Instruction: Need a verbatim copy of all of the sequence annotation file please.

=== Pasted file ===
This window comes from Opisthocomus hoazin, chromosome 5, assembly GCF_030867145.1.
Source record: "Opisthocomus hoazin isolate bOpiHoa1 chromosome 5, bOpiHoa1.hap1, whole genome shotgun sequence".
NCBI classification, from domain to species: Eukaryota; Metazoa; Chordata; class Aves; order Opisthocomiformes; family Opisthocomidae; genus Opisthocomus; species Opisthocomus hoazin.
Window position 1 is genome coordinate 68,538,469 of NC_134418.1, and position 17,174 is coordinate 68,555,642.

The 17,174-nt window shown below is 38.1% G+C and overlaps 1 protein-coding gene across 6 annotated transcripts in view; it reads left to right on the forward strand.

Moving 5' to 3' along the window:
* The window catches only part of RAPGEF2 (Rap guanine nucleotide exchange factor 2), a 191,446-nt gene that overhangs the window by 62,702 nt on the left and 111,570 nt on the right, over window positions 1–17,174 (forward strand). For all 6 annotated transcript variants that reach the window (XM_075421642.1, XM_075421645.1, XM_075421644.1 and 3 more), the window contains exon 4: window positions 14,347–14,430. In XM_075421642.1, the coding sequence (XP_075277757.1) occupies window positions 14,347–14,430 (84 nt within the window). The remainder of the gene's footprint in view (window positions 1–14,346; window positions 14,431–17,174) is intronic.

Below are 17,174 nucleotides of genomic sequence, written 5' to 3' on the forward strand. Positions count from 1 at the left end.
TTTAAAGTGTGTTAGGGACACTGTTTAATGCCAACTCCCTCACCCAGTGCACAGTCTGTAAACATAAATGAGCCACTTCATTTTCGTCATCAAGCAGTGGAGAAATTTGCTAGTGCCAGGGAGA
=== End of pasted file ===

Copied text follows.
This window comes from Opisthocomus hoazin, chromosome 5, assembly GCF_030867145.1.
Source record: "Opisthocomus hoazin isolate bOpiHoa1 chromosome 5, bOpiHoa1.hap1, whole genome shotgun sequence".
NCBI classification, from domain to species: Eukaryota; Metazoa; Chordata; class Aves; order Opisthocomiformes; family Opisthocomidae; genus Opisthocomus; species Opisthocomus hoazin.
Window position 1 is genome coordinate 68,538,469 of NC_134418.1, and position 17,174 is coordinate 68,555,642.

The 17,174-nt window shown below is 38.1% G+C and overlaps 1 protein-coding gene across 6 annotated transcripts in view; it reads left to right on the forward strand.

Moving 5' to 3' along the window:
* The window catches only part of RAPGEF2 (Rap guanine nucleotide exchange factor 2), a 191,446-nt gene that overhangs the window by 62,702 nt on the left and 111,570 nt on the right, over window positions 1–17,174 (forward strand). For all 6 annotated transcript variants that reach the window (XM_075421642.1, XM_075421645.1, XM_075421644.1 and 3 more), the window contains exon 4: window positions 14,347–14,430. In XM_075421642.1, the coding sequence (XP_075277757.1) occupies window positions 14,347–14,430 (84 nt within the window). The remainder of the gene's footprint in view (window positions 1–14,346; window positions 14,431–17,174) is intronic.

Below are 17,174 nucleotides of genomic sequence, written 5' to 3' on the forward strand. Positions count from 1 at the left end.
TTTAAAGTGTGTTAGGGACACTGTTTAATGCCAACTCCCTCACCCAGTGCACAGTCTGTAAACATAAATGAGCCACTTCATTTTCGTCATCAAGCAGTGGAGAAATTTGCTAGTGCCAGGGAGA